GoDaddy responds to lawsuit over domain

Domain registrar asks court to dismiss the case.

Picture of scales with the word "lawsuit" imposted on top in a box

GoDaddy has responded to a lawsuit filed in October regarding the domain name.

In the suit, Yuming Hao stated that she acquired the domain name from a person named Chu Chu for ¥800,000 (about $120,000 at the time) on July 1, 2022. Chu Chu tried to transfer the domain name to the plaintiff, but Chu Chu found that GoDaddy had locked his account, the lawsuit alleges.

GoDaddy responded yesterday (pdf) by asking the court to dismiss the case.

The domain registrar made a number of arguments, including:

  • Domains are not tangible property according to Arizona law, so conversion can’t be claimed
  • Yuming Hao didn’t own the domain nor was she entitled to immediate possession of it at the time the account was locked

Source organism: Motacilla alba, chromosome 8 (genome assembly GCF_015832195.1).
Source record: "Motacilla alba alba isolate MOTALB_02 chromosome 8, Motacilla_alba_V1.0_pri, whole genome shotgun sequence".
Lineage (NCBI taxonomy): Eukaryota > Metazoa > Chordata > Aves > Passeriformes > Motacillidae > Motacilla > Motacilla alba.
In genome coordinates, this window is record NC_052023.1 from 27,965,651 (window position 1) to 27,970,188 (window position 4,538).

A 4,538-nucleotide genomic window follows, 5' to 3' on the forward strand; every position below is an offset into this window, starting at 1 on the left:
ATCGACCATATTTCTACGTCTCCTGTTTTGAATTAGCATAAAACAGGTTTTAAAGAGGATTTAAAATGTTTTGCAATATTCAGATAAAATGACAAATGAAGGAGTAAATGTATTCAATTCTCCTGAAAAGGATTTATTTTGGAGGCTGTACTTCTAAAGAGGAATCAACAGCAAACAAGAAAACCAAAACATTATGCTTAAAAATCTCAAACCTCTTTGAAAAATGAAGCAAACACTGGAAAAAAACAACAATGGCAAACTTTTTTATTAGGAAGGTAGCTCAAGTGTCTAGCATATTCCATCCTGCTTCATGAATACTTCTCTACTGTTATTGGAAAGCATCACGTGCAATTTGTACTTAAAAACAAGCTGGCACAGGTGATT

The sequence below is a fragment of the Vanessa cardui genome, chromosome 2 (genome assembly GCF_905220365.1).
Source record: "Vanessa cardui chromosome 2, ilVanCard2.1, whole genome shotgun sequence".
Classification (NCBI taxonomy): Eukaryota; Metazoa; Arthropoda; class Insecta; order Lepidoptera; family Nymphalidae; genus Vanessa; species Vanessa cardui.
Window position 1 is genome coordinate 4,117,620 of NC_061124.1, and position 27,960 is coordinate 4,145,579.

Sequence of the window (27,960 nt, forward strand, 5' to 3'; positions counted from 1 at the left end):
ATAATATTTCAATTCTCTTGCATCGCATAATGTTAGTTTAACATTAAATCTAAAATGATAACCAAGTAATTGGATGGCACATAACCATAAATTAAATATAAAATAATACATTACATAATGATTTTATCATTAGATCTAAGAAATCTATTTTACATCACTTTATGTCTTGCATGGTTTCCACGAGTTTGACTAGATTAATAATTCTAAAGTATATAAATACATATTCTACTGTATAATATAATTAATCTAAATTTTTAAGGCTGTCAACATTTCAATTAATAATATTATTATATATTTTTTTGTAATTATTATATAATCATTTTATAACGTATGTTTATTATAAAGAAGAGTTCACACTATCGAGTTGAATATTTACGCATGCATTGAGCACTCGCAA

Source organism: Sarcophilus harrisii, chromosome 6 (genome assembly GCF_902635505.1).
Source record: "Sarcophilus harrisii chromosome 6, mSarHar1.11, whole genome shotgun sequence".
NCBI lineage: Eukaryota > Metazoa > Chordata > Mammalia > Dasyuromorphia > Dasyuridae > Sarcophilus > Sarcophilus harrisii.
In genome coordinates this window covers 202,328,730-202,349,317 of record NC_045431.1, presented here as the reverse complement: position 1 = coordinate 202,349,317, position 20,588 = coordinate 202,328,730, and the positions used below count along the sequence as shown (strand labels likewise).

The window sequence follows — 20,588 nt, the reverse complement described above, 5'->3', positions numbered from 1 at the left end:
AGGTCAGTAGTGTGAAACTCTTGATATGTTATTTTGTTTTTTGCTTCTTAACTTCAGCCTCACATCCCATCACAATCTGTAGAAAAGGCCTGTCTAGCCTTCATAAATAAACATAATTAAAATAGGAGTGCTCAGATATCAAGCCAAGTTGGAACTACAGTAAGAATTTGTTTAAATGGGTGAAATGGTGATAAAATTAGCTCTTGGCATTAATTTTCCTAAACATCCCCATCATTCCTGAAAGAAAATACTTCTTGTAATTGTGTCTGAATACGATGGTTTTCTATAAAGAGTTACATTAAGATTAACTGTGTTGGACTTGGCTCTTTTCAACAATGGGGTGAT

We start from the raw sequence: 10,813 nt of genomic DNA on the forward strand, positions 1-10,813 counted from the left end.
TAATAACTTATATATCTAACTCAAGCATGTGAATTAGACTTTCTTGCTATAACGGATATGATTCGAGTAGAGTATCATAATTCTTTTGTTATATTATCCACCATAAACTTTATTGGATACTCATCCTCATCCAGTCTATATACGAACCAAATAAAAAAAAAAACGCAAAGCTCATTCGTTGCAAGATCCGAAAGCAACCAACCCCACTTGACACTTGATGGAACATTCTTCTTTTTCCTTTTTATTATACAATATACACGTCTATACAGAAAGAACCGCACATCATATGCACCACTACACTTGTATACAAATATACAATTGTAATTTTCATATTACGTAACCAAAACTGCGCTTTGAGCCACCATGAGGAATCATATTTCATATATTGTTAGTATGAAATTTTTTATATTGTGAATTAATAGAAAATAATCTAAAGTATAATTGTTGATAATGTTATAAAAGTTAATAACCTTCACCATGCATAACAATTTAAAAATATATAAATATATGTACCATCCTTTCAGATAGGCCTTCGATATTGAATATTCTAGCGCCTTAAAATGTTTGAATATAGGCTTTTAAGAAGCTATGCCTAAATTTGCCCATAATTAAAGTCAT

• GoDaddy can suspend accounts at any time for violating GoDaddy’s policies
  • GoDaddy wasn’t made aware of the transaction between Yuming Hao and Chu Chu until after it locked Chu Chu’s account
  • The plaintiff lacks standing the domain is in Chu Chu’s account, not hers

It seemed odd to me that the domain buyer filed the suit instead of the seller who had his account locked. Perhaps the buyer didn’t use an escrow service, so the buyer sent the money and never received the domain.

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